Job’s Friends: The Mental, Astral, and Physical Bodies, and the Root of Suffering

by Joshua Tilghman on January 15, 2013

Job Bible Story 6 300x180 Job’s Friends: The Mental, Astral, and Physical Bodies, and the Root of SufferingIn the last post we began a series on Job. We discussed who Satan was, how Job’s children represented qualities within himself, and the fact that Job was doing everything he could (religiously) to make atonement for his natural shortcomings. And although Job was perfect according to the religious rites and customs of his day, these acts, while noble, are never good enough to reach the divine because they come from the lower nature.

Today we are going to address the concept of suffering further. Why do the seemingly innocent suffer? How could God even allow such a thing? As we’ll soon see, the answer is provided through an esoteric understanding of the roles of Job’s friends.

At this point in our story (the end of chapter 2), Job has lost everything. You probably remember what happens next from Sunday school; God gives Satan permission to harm Job physically. Satan inflicts an incredible amount of misery and pain on Job, but before Job’s 3 friends arrive, his wife steps in and tells him:

“…Doest thou still retain thy integrity? Curse God and die” (Job 2:9).

Can you believe this downer? Some wife, huh? Imagine if you were sick with cancer and your wife (or husband) said, “Hey, why don’t you just curse God and then die?”

I always found it odd that after Job completes his spiritual evolution and is restored (with wealth, health, and new children), his wife is still there. Are we really to believe this literally happened? No. Job’s wife simply represents the lower nature that we must remain married to as long as we are manifested in a physical body. The lower nature doesn’t understand the spirit or the purpose of suffering, and it never will. That’s why it’s important to bring the lower nature into subjugation to the spirit.

We learn more about this process through the friends of Job. Let’s begin with this scripture:

“Now when Job’s three friends heard of all this evil that was come upon him, they came everyone from his own place; Eliphaz the Temanite, and Bildad the shuhite, and Zophar the Naamathite; for they had made an appointment together to come mourn with him and to comfort him” (Job 2:11).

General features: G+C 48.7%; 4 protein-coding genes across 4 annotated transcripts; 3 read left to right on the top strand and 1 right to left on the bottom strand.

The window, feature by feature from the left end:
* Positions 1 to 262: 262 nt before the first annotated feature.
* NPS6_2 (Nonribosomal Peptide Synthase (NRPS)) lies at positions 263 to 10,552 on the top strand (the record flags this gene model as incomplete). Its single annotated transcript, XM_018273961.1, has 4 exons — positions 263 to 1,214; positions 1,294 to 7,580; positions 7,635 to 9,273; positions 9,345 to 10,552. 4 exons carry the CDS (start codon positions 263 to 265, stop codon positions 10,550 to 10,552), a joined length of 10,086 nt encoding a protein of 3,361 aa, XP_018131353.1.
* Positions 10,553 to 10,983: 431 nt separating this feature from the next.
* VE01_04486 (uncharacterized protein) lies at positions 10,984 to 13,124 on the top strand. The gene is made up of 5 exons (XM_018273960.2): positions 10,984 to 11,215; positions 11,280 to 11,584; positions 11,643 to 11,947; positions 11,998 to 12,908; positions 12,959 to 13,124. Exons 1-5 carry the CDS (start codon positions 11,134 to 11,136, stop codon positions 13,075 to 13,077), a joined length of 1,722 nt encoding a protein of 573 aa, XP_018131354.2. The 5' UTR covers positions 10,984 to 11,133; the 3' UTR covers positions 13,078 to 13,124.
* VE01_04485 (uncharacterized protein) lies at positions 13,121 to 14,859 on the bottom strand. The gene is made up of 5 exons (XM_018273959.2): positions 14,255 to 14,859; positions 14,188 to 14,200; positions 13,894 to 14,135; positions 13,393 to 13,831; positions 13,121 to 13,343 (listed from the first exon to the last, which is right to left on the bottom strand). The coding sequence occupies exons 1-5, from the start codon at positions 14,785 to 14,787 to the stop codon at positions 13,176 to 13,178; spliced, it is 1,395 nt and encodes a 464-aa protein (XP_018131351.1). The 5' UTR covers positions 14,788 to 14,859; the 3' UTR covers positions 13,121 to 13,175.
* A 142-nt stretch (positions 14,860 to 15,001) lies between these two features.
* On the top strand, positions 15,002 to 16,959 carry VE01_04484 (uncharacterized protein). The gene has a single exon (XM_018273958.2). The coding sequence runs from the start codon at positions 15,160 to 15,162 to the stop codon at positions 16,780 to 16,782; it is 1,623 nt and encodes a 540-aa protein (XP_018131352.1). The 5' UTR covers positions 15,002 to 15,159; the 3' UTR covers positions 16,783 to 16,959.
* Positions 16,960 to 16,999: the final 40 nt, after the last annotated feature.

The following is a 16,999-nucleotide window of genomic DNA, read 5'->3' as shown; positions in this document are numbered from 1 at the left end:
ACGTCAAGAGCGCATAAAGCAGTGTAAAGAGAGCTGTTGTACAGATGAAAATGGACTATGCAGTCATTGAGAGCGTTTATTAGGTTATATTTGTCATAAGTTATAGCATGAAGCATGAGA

These three men represent the lower bodies that serve a purpose in the grand scheme of the spiritual evolution of man. They are:

1)      The mental body

2)      The astral body

3)      The Physical body

The mental body makes it possible for us to experience thoughts and the intellect. Its form is abstract and is probably geometrical in nature. It is more subtle than the other two.

The astral body allows us to experience emotions. This includes desires and instincts. People who claim to perceive the astral body say it resembles the physical body but is much more subtle.

The physical body is composed of two parts: the atoms, molecules and cells which you can see and touch, and the ethereal body, which serves as a template for atoms and molecules to arrange themselves by. As a side note, perhaps this explains one of the biggest medical mysteries of all time: Phantom limb pain. Sometimes patients who have a limb amputated still feel pain. It is said that the trauma caused by the amputation never quite resolves, still residing in the ethereal limb.

Now let’s look at the 2nd part of the scripture we discussed above again:

“…for they had made an appointment together to come mourn with him and to comfort him” (Job 2:11).

This is symbolic of these three bodies—mental, astral, and physical—that must come together into a coherent whole to give the human experience on the physical plane. We must go through many rounds of birth and rebirth (See my post about reincarnation taught in the Bible) before these bodies can express the self-awareness and moral conscience needed to begin a spiritual evolution, invoking an awakening into the higher mental planes and beyond. Self-awareness is developed through the experiences gained through these bodies in each incarnation.

Our next scripture points out that these bodies start out as primitive vehicles that do not posses self-awareness. This is implied in the next Bible verse before Job’s friends reach him: